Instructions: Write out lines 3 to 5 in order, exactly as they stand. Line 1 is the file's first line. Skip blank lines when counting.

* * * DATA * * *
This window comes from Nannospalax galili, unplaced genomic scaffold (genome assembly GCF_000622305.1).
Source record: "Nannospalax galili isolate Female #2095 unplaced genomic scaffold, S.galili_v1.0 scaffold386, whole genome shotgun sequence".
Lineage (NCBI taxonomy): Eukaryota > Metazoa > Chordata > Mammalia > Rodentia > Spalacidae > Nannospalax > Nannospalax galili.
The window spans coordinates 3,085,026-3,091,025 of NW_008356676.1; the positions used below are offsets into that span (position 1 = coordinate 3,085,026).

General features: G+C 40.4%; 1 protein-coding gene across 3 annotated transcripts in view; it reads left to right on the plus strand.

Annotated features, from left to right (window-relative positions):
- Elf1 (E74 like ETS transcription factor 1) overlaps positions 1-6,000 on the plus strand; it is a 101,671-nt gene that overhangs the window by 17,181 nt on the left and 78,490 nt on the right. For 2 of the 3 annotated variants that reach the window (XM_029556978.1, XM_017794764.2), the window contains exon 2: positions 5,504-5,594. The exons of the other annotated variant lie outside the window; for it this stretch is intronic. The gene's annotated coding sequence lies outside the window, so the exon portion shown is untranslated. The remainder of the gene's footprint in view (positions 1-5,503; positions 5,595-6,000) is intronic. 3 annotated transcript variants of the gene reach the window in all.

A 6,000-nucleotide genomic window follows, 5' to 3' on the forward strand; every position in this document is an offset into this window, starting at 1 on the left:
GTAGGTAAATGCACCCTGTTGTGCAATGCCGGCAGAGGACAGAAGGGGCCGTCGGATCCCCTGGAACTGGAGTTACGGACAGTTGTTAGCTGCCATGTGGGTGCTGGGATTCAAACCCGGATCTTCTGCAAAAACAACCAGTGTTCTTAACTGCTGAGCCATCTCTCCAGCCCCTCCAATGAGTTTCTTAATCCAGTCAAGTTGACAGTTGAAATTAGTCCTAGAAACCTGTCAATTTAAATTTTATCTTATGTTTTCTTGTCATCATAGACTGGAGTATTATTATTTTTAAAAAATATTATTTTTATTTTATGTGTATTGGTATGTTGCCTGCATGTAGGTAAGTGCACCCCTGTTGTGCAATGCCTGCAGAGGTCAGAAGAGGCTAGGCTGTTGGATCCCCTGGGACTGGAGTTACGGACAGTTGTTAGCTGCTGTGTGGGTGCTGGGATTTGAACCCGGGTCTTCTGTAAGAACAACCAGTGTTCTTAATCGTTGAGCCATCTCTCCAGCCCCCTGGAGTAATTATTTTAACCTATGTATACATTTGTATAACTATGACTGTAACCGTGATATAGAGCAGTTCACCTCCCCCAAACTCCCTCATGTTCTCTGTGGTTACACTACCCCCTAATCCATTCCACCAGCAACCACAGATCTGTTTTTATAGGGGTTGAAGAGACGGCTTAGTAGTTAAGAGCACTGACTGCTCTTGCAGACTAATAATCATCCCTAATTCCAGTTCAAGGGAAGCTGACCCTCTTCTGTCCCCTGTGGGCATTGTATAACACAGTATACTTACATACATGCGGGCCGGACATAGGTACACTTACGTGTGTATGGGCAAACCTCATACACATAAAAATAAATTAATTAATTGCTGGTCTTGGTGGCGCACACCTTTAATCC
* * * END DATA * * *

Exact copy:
Lineage (NCBI taxonomy): Eukaryota > Metazoa > Chordata > Mammalia > Rodentia > Spalacidae > Nannospalax > Nannospalax galili.
The window spans coordinates 3,085,026-3,091,025 of NW_008356676.1; the positions used below are offsets into that span (position 1 = coordinate 3,085,026).

General features: G+C 40.4%; 1 protein-coding gene across 3 annotated transcripts in view; it reads left to right on the plus strand.